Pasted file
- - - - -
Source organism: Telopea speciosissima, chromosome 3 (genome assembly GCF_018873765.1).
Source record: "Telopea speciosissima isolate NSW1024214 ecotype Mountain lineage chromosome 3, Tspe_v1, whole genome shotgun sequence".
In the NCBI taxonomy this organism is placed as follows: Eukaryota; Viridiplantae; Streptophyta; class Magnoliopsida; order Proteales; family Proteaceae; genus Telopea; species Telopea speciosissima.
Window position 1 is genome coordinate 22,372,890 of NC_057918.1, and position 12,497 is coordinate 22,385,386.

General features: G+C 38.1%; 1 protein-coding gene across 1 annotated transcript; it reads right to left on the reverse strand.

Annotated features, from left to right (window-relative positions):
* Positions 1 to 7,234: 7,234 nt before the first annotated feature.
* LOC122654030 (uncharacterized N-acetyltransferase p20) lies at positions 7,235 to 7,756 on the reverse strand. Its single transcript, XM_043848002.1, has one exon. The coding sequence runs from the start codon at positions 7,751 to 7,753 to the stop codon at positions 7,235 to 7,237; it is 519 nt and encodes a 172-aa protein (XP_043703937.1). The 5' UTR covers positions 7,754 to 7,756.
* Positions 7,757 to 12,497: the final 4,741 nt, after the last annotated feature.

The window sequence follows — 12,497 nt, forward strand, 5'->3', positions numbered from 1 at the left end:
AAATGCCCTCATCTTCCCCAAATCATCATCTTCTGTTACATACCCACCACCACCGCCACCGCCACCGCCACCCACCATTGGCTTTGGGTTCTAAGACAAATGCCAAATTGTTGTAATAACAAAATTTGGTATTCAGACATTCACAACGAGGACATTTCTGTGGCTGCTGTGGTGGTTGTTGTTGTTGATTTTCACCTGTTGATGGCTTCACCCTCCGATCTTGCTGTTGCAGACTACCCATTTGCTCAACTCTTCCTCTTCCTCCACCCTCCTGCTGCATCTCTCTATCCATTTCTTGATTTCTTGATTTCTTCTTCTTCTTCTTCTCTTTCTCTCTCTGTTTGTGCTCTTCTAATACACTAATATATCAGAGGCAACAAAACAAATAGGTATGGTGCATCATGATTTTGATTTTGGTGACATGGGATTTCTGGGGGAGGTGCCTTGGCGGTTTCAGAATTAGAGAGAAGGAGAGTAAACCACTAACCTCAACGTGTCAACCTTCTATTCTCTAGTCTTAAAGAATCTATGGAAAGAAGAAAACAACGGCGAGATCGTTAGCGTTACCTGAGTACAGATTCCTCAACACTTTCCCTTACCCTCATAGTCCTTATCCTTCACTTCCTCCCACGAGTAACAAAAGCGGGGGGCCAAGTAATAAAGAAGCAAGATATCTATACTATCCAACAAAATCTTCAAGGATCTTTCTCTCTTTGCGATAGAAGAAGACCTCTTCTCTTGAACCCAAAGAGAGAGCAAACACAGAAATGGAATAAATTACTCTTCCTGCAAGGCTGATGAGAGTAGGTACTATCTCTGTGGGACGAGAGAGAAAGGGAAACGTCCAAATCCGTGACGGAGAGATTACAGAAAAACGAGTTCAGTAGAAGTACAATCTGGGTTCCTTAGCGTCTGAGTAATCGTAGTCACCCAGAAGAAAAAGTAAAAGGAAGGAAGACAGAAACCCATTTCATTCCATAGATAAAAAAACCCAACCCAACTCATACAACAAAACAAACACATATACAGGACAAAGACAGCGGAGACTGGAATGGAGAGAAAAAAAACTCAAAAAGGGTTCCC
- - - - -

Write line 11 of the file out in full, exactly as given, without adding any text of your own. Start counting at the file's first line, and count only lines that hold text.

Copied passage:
AAATGCCCTCATCTTCCCCAAATCATCATCTTCTGTTACATACCCACCACCACCGCCACCGCCACCGCCACCCACCATTGGCTTTGGGTTCTAAGACAAATGCCAAATTGTTGTAATAACAAAATTTGGTATTCAGACATTCACAACGAGGACATTTCTGTGGCTGCTGTGGTGGTTGTTGTTGTTGATTTTCACCTGTTGATGGCTTCACCCTCCGATCTTGCTGTTGCAGACTACCCATTTGCTCAACTCTTCCTCTTCCTCCACCCTCCTGCTGCATCTCTCTATCCATTTCTTGATTTCTTGATTTCTTCTTCTTCTTCTTCTCTTTCTCTCTCTGTTTGTGCTCTTCTAATACACTAATATATCAGAGGCAACAAAACAAATAGGTATGGTGCATCATGATTTTGATTTTGGTGACATGGGATTTCTGGGGGAGGTGCCTTGGCGGTTTCAGAATTAGAGAGAAGGAGAGTAAACCACTAACCTCAACGTGTCAACCTTCTATTCTCTAGTCTTAAAGAATCTATGGAAAGAAGAAAACAACGGCGAGATCGTTAGCGTTACCTGAGTACAGATTCCTCAACACTTTCCCTTACCCTCATAGTCCTTATCCTTCACTTCCTCCCACGAGTAACAAAAGCGGGGGGCCAAGTAATAAAGAAGCAAGATATCTATACTATCCAACAAAATCTTCAAGGATCTTTCTCTCTTTGCGATAGAAGAAGACCTCTTCTCTTGAACCCAAAGAGAGAGCAAACACAGAAATGGAATAAATTACTCTTCCTGCAAGGCTGATGAGAGTAGGTACTATCTCTGTGGGACGAGAGAGAAAGGGAAACGTCCAAATCCGTGACGGAGAGATTACAGAAAAACGAGTTCAGTAGAAGTACAATCTGGGTTCCTTAGCGTCTGAGTAATCGTAGTCACCCAGAAGAAAAAGTAAAAGGAAGGAAGACAGAAACCCATTTCATTCCATAGATAAAAAAACCCAACCCAACTCATACAACAAAACAAACACATATACAGGACAAAGACAGCGGAGACTGGAATGGAGAGAAAAAAAACTCAAAAAGGGTTCCC